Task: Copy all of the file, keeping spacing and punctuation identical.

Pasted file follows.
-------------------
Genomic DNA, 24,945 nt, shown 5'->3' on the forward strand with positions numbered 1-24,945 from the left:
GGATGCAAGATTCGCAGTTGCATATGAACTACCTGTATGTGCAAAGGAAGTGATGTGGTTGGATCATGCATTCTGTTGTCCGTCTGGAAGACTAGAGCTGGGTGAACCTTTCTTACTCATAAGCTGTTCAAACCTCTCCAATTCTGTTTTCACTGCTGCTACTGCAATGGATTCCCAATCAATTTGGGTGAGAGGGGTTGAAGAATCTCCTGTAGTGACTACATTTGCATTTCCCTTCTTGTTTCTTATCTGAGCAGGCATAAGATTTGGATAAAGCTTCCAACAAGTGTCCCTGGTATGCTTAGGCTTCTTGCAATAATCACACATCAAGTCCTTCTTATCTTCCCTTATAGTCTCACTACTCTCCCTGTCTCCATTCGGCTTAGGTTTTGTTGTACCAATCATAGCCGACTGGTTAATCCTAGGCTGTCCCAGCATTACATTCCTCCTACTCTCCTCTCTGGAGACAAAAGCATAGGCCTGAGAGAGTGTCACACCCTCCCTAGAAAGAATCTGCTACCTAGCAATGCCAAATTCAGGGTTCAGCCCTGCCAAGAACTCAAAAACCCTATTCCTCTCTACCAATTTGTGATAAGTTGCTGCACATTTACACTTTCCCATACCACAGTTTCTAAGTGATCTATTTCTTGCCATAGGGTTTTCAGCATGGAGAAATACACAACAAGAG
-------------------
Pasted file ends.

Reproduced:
Genomic DNA, 24,945 nt, shown 5'->3' on the forward strand with positions numbered 1-24,945 from the left:
GGATGCAAGATTCGCAGTTGCATATGAACTACCTGTATGTGCAAAGGAAGTGATGTGGTTGGATCATGCATTCTGTTGTCCGTCTGGAAGACTAGAGCTGGGTGAACCTTTCTTACTCATAAGCTGTTCAAACCTCTCCAATTCTGTTTTCACTGCTGCTACTGCAATGGATTCCCAATCAATTTGGGTGAGAGGGGTTGAAGAATCTCCTGTAGTGACTACATTTGCATTTCCCTTCTTGTTTCTTATCTGAGCAGGCATAAGATTTGGATAAAGCTTCCAACAAGTGTCCCTGGTATGCTTAGGCTTCTTGCAATAATCACACATCAAGTCCTTCTTATCTTCCCTTATAGTCTCACTACTCTCCCTGTCTCCATTCGGCTTAGGTTTTGTTGTACCAATCATAGCCGACTGGTTAATCCTAGGCTGTCCCAGCATTACATTCCTCCTACTCTCCTCTCTGGAGACAAAAGCATAGGCCTGAGAGAGTGTCACACCCTCCCTAGAAAGAATCTGCTACCTAGCAATGCCAAATTCAGGGTTCAGCCCTGCCAAGAACTCAAAAACCCTATTCCTCTCTACCAATTTGTGATAAGTTGCTGCACATTTACACTTTCCCATACCACAGTTTCTAAGTGATCTATTTCTTGCCATAGGGTTTTCAGCATGGAGAAATACACAACAAGAG